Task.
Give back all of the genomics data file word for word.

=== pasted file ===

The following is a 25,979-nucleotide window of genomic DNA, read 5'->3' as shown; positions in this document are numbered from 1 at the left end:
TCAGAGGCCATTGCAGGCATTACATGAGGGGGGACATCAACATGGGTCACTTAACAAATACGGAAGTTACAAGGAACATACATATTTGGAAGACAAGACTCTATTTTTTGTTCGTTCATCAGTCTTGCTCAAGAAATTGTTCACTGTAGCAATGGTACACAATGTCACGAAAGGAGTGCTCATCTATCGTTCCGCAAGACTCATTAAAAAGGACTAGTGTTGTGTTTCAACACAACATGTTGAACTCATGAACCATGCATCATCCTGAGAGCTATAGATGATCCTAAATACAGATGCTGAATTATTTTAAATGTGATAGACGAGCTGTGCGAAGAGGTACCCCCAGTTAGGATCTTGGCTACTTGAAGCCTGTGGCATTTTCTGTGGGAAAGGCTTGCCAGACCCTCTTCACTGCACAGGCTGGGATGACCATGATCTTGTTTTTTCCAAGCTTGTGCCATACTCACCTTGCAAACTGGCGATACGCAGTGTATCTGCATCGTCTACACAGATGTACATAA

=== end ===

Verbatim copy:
The following is a 25,979-nucleotide window of genomic DNA, read 5'->3' as shown; positions in this document are numbered from 1 at the left end:
TCAGAGGCCATTGCAGGCATTACATGAGGGGGGACATCAACATGGGTCACTTAACAAATACGGAAGTTACAAGGAACATACATATTTGGAAGACAAGACTCTATTTTTTGTTCGTTCATCAGTCTTGCTCAAGAAATTGTTCACTGTAGCAATGGTACACAATGTCACGAAAGGAGTGCTCATCTATCGTTCCGCAAGACTCATTAAAAAGGACTAGTGTTGTGTTTCAACACAACATGTTGAACTCATGAACCATGCATCATCCTGAGAGCTATAGATGATCCTAAATACAGATGCTGAATTATTTTAAATGTGATAGACGAGCTGTGCGAAGAGGTACCCCCAGTTAGGATCTTGGCTACTTGAAGCCTGTGGCATTTTCTGTGGGAAAGGCTTGCCAGACCCTCTTCACTGCACAGGCTGGGATGACCATGATCTTGTTTTTTCCAAGCTTGTGCCATACTCACCTTGCAAACTGGCGATACGCAGTGTATCTGCATCGTCTACACAGATGTACATAA